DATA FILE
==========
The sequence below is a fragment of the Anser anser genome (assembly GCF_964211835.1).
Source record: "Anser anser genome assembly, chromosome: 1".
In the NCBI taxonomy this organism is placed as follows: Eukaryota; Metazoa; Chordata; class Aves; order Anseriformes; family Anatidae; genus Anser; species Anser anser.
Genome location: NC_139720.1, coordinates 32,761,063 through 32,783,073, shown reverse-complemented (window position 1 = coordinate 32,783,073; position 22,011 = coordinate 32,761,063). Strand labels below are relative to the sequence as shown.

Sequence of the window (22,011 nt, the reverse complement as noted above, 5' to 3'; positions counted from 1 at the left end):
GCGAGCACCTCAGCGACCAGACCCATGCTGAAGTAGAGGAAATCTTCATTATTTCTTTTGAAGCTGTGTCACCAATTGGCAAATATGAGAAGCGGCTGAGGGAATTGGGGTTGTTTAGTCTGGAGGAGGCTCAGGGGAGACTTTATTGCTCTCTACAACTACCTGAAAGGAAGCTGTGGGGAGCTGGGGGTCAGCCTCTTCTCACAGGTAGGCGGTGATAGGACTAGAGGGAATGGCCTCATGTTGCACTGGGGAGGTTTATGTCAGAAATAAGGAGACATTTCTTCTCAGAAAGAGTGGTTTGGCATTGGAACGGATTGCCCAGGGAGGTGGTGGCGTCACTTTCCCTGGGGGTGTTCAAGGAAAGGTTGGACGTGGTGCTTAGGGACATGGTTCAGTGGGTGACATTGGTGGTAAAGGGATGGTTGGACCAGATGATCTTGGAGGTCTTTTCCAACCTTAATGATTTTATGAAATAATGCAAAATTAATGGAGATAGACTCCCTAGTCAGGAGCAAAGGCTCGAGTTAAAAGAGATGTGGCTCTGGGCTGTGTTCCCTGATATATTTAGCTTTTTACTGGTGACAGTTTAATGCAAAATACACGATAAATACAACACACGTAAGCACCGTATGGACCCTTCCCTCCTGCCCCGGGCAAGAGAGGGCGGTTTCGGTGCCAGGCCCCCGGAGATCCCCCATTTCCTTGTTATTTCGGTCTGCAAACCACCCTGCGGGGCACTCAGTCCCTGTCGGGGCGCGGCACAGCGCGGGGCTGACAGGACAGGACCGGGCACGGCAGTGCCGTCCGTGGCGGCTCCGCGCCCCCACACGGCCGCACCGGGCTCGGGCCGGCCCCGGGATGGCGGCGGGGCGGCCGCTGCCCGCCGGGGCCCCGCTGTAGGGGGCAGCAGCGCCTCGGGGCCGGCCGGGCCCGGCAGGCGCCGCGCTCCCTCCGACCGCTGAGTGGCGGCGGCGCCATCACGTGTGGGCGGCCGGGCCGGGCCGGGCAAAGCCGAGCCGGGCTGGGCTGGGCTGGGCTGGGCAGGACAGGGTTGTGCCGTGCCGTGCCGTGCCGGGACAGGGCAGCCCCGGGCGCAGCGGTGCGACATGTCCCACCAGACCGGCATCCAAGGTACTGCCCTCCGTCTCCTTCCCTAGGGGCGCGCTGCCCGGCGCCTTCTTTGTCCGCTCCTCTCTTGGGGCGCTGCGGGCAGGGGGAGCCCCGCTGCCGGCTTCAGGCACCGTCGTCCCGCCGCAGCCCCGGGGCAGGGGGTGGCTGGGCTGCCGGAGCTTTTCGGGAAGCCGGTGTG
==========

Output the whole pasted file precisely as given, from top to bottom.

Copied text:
The sequence below is a fragment of the Anser anser genome (assembly GCF_964211835.1).
Source record: "Anser anser genome assembly, chromosome: 1".
In the NCBI taxonomy this organism is placed as follows: Eukaryota; Metazoa; Chordata; class Aves; order Anseriformes; family Anatidae; genus Anser; species Anser anser.
Genome location: NC_139720.1, coordinates 32,761,063 through 32,783,073, shown reverse-complemented (window position 1 = coordinate 32,783,073; position 22,011 = coordinate 32,761,063). Strand labels below are relative to the sequence as shown.

Sequence of the window (22,011 nt, the reverse complement as noted above, 5' to 3'; positions counted from 1 at the left end):
GCGAGCACCTCAGCGACCAGACCCATGCTGAAGTAGAGGAAATCTTCATTATTTCTTTTGAAGCTGTGTCACCAATTGGCAAATATGAGAAGCGGCTGAGGGAATTGGGGTTGTTTAGTCTGGAGGAGGCTCAGGGGAGACTTTATTGCTCTCTACAACTACCTGAAAGGAAGCTGTGGGGAGCTGGGGGTCAGCCTCTTCTCACAGGTAGGCGGTGATAGGACTAGAGGGAATGGCCTCATGTTGCACTGGGGAGGTTTATGTCAGAAATAAGGAGACATTTCTTCTCAGAAAGAGTGGTTTGGCATTGGAACGGATTGCCCAGGGAGGTGGTGGCGTCACTTTCCCTGGGGGTGTTCAAGGAAAGGTTGGACGTGGTGCTTAGGGACATGGTTCAGTGGGTGACATTGGTGGTAAAGGGATGGTTGGACCAGATGATCTTGGAGGTCTTTTCCAACCTTAATGATTTTATGAAATAATGCAAAATTAATGGAGATAGACTCCCTAGTCAGGAGCAAAGGCTCGAGTTAAAAGAGATGTGGCTCTGGGCTGTGTTCCCTGATATATTTAGCTTTTTACTGGTGACAGTTTAATGCAAAATACACGATAAATACAACACACGTAAGCACCGTATGGACCCTTCCCTCCTGCCCCGGGCAAGAGAGGGCGGTTTCGGTGCCAGGCCCCCGGAGATCCCCCATTTCCTTGTTATTTCGGTCTGCAAACCACCCTGCGGGGCACTCAGTCCCTGTCGGGGCGCGGCACAGCGCGGGGCTGACAGGACAGGACCGGGCACGGCAGTGCCGTCCGTGGCGGCTCCGCGCCCCCACACGGCCGCACCGGGCTCGGGCCGGCCCCGGGATGGCGGCGGGGCGGCCGCTGCCCGCCGGGGCCCCGCTGTAGGGGGCAGCAGCGCCTCGGGGCCGGCCGGGCCCGGCAGGCGCCGCGCTCCCTCCGACCGCTGAGTGGCGGCGGCGCCATCACGTGTGGGCGGCCGGGCCGGGCCGGGCAAAGCCGAGCCGGGCTGGGCTGGGCTGGGCTGGGCAGGACAGGGTTGTGCCGTGCCGTGCCGTGCCGGGACAGGGCAGCCCCGGGCGCAGCGGTGCGACATGTCCCACCAGACCGGCATCCAAGGTACTGCCCTCCGTCTCCTTCCCTAGGGGCGCGCTGCCCGGCGCCTTCTTTGTCCGCTCCTCTCTTGGGGCGCTGCGGGCAGGGGGAGCCCCGCTGCCGGCTTCAGGCACCGTCGTCCCGCCGCAGCCCCGGGGCAGGGGGTGGCTGGGCTGCCGGAGCTTTTCGGGAAGCCGGTGTG